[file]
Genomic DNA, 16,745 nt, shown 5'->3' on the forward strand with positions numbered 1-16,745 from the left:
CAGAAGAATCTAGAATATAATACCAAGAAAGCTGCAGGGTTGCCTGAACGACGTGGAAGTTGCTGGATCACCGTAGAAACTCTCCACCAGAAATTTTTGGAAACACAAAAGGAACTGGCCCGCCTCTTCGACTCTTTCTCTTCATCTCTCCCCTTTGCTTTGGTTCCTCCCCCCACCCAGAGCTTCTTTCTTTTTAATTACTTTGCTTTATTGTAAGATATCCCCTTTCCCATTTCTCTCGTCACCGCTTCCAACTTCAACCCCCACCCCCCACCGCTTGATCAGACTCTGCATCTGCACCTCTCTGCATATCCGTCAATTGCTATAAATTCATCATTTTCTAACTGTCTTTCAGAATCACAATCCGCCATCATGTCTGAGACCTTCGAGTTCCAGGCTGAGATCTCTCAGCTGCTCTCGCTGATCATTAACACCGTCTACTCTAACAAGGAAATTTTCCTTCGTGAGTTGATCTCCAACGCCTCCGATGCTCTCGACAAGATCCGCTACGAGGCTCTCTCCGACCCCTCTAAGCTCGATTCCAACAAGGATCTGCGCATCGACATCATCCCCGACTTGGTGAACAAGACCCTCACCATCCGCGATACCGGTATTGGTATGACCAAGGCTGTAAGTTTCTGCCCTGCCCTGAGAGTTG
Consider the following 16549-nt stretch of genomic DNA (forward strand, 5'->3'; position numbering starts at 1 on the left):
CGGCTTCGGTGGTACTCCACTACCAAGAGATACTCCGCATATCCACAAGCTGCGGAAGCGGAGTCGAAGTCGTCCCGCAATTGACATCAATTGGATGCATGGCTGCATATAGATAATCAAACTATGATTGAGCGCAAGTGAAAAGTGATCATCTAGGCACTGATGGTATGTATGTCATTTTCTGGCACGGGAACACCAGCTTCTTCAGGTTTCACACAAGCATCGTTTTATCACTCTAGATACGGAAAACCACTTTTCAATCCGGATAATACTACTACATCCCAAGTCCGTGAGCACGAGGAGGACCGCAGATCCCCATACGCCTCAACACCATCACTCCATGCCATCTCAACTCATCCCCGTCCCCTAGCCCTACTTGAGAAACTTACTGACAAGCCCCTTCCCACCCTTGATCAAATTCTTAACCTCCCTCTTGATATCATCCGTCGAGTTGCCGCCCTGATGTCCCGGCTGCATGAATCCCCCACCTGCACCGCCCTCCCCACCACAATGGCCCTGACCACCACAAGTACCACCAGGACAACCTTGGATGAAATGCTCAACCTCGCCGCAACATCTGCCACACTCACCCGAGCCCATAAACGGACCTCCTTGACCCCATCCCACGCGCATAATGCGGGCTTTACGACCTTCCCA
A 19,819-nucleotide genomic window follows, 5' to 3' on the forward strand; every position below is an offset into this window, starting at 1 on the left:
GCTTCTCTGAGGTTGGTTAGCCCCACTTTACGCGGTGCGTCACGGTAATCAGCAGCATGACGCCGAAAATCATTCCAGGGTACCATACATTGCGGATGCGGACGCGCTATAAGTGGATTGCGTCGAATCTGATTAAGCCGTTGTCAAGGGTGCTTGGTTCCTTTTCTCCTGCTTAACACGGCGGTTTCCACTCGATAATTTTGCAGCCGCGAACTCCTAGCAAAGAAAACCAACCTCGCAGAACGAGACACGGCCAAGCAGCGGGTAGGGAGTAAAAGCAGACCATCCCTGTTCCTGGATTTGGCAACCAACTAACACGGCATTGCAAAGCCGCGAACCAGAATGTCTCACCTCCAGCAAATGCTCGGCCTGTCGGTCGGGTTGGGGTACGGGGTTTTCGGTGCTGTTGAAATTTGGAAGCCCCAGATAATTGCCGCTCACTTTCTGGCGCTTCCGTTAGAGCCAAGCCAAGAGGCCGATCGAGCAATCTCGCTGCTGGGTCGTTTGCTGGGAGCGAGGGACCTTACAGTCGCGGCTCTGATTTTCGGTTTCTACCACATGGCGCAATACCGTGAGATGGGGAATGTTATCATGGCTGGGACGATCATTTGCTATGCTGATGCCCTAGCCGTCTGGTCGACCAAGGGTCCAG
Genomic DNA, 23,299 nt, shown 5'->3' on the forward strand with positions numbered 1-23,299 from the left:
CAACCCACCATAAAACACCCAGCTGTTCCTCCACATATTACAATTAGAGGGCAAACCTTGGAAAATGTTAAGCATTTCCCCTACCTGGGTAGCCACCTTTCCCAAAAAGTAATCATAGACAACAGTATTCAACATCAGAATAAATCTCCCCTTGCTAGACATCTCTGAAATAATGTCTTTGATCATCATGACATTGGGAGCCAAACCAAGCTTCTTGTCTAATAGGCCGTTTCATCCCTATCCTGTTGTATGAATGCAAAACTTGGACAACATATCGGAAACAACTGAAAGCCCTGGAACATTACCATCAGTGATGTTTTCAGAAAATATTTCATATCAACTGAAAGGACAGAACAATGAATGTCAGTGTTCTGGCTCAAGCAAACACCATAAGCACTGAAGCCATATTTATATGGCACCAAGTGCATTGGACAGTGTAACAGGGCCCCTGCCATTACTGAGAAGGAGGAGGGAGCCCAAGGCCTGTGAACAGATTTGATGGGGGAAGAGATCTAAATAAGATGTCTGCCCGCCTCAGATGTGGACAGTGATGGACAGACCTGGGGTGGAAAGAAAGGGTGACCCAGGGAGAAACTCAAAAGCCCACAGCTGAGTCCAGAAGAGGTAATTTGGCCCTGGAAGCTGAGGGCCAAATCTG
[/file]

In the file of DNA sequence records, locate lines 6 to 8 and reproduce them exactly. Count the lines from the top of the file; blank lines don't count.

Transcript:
GCTTCTCTGAGGTTGGTTAGCCCCACTTTACGCGGTGCGTCACGGTAATCAGCAGCATGACGCCGAAAATCATTCCAGGGTACCATACATTGCGGATGCGGACGCGCTATAAGTGGATTGCGTCGAATCTGATTAAGCCGTTGTCAAGGGTGCTTGGTTCCTTTTCTCCTGCTTAACACGGCGGTTTCCACTCGATAATTTTGCAGCCGCGAACTCCTAGCAAAGAAAACCAACCTCGCAGAACGAGACACGGCCAAGCAGCGGGTAGGGAGTAAAAGCAGACCATCCCTGTTCCTGGATTTGGCAACCAACTAACACGGCATTGCAAAGCCGCGAACCAGAATGTCTCACCTCCAGCAAATGCTCGGCCTGTCGGTCGGGTTGGGGTACGGGGTTTTCGGTGCTGTTGAAATTTGGAAGCCCCAGATAATTGCCGCTCACTTTCTGGCGCTTCCGTTAGAGCCAAGCCAAGAGGCCGATCGAGCAATCTCGCTGCTGGGTCGTTTGCTGGGAGCGAGGGACCTTACAGTCGCGGCTCTGATTTTCGGTTTCTACCACATGGCGCAATACCGTGAGATGGGGAATGTTATCATGGCTGGGACGATCATTTGCTATGCTGATGCCCTAGCCGTCTGGTCGACCAAGGGTCCAG
Genomic DNA, 23,299 nt, shown 5'->3' on the forward strand with positions numbered 1-23,299 from the left:
CAACCCACCATAAAACACCCAGCTGTTCCTCCACATATTACAATTAGAGGGCAAACCTTGGAAAATGTTAAGCATTTCCCCTACCTGGGTAGCCACCTTTCCCAAAAAGTAATCATAGACAACAGTATTCAACATCAGAATAAATCTCCCCTTGCTAGACATCTCTGAAATAATGTCTTTGATCATCATGACATTGGGAGCCAAACCAAGCTTCTTGTCTAATAGGCCGTTTCATCCCTATCCTGTTGTATGAATGCAAAACTTGGACAACATATCGGAAACAACTGAAAGCCCTGGAACATTACCATCAGTGATGTTTTCAGAAAATATTTCATATCAACTGAAAGGACAGAACAATGAATGTCAGTGTTCTGGCTCAAGCAAACACCATAAGCACTGAAGCCATATTTATATGGCACCAAGTGCATTGGACAGTGTAACAGGGCCCCTGCCATTACTGAGAAGGAGGAGGGAGCCCAAGGCCTGTGAACAGATTTGATGGGGGAAGAGATCTAAATAAGATGTCTGCCCGCCTCAGATGTGGACAGTGATGGACAGACCTGGGGTGGAAAGAAAGGGTGACCCAGGGAGAAACTCAAAAGCCCACAGCTGAGTCCAGAAGAGGTAATTTGGCCCTGGAAGCTGAGGGCCAAATCTG